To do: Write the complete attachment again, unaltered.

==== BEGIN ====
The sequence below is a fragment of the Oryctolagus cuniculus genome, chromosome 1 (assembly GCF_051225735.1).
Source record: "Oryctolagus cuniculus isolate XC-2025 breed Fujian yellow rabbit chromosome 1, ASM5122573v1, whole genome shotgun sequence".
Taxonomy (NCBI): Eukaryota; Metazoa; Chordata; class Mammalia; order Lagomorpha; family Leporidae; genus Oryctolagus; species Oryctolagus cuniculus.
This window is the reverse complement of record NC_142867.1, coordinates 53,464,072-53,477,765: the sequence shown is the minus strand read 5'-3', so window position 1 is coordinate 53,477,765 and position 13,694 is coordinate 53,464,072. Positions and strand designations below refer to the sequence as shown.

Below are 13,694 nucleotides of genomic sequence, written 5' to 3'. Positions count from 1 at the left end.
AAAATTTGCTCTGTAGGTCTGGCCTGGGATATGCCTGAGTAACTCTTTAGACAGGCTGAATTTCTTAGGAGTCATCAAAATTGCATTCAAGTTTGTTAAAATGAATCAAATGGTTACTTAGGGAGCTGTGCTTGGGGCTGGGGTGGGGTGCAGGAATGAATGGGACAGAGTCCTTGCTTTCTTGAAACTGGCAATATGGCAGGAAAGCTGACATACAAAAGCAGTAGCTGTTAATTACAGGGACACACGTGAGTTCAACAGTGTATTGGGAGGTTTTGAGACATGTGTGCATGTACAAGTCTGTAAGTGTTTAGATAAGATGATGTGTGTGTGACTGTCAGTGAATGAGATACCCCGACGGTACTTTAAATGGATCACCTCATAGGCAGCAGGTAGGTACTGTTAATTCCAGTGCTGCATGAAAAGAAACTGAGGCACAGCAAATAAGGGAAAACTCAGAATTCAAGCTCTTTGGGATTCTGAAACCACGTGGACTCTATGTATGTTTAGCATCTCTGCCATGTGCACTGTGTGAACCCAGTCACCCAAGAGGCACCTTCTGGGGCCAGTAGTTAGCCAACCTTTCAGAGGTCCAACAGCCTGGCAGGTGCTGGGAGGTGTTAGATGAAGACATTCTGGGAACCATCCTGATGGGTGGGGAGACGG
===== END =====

The sequence below is a fragment of the Oryctolagus cuniculus genome, chromosome 1 (assembly GCF_051225735.1).
Source record: "Oryctolagus cuniculus isolate XC-2025 breed Fujian yellow rabbit chromosome 1, ASM5122573v1, whole genome shotgun sequence".
Taxonomy (NCBI): Eukaryota; Metazoa; Chordata; class Mammalia; order Lagomorpha; family Leporidae; genus Oryctolagus; species Oryctolagus cuniculus.
This window is the reverse complement of record NC_142867.1, coordinates 53,464,072-53,477,765: the sequence shown is the minus strand read 5'-3', so window position 1 is coordinate 53,477,765 and position 13,694 is coordinate 53,464,072. Positions and strand designations below refer to the sequence as shown.

Below are 13,694 nucleotides of genomic sequence, written 5' to 3'. Positions count from 1 at the left end.
AAAATTTGCTCTGTAGGTCTGGCCTGGGATATGCCTGAGTAACTCTTTAGACAGGCTGAATTTCTTAGGAGTCATCAAAATTGCATTCAAGTTTGTTAAAATGAATCAAATGGTTACTTAGGGAGCTGTGCTTGGGGCTGGGGTGGGGTGCAGGAATGAATGGGACAGAGTCCTTGCTTTCTTGAAACTGGCAATATGGCAGGAAAGCTGACATACAAAAGCAGTAGCTGTTAATTACAGGGACACACGTGAGTTCAACAGTGTATTGGGAGGTTTTGAGACATGTGTGCATGTACAAGTCTGTAAGTGTTTAGATAAGATGATGTGTGTGTGACTGTCAGTGAATGAGATACCCCGACGGTACTTTAAATGGATCACCTCATAGGCAGCAGGTAGGTACTGTTAATTCCAGTGCTGCATGAAAAGAAACTGAGGCACAGCAAATAAGGGAAAACTCAGAATTCAAGCTCTTTGGGATTCTGAAACCACGTGGACTCTATGTATGTTTAGCATCTCTGCCATGTGCACTGTGTGAACCCAGTCACCCAAGAGGCACCTTCTGGGGCCAGTAGTTAGCCAACCTTTCAGAGGTCCAACAGCCTGGCAGGTGCTGGGAGGTGTTAGATGAAGACATTCTGGGAACCATCCTGATGGGTGGGGAGACGG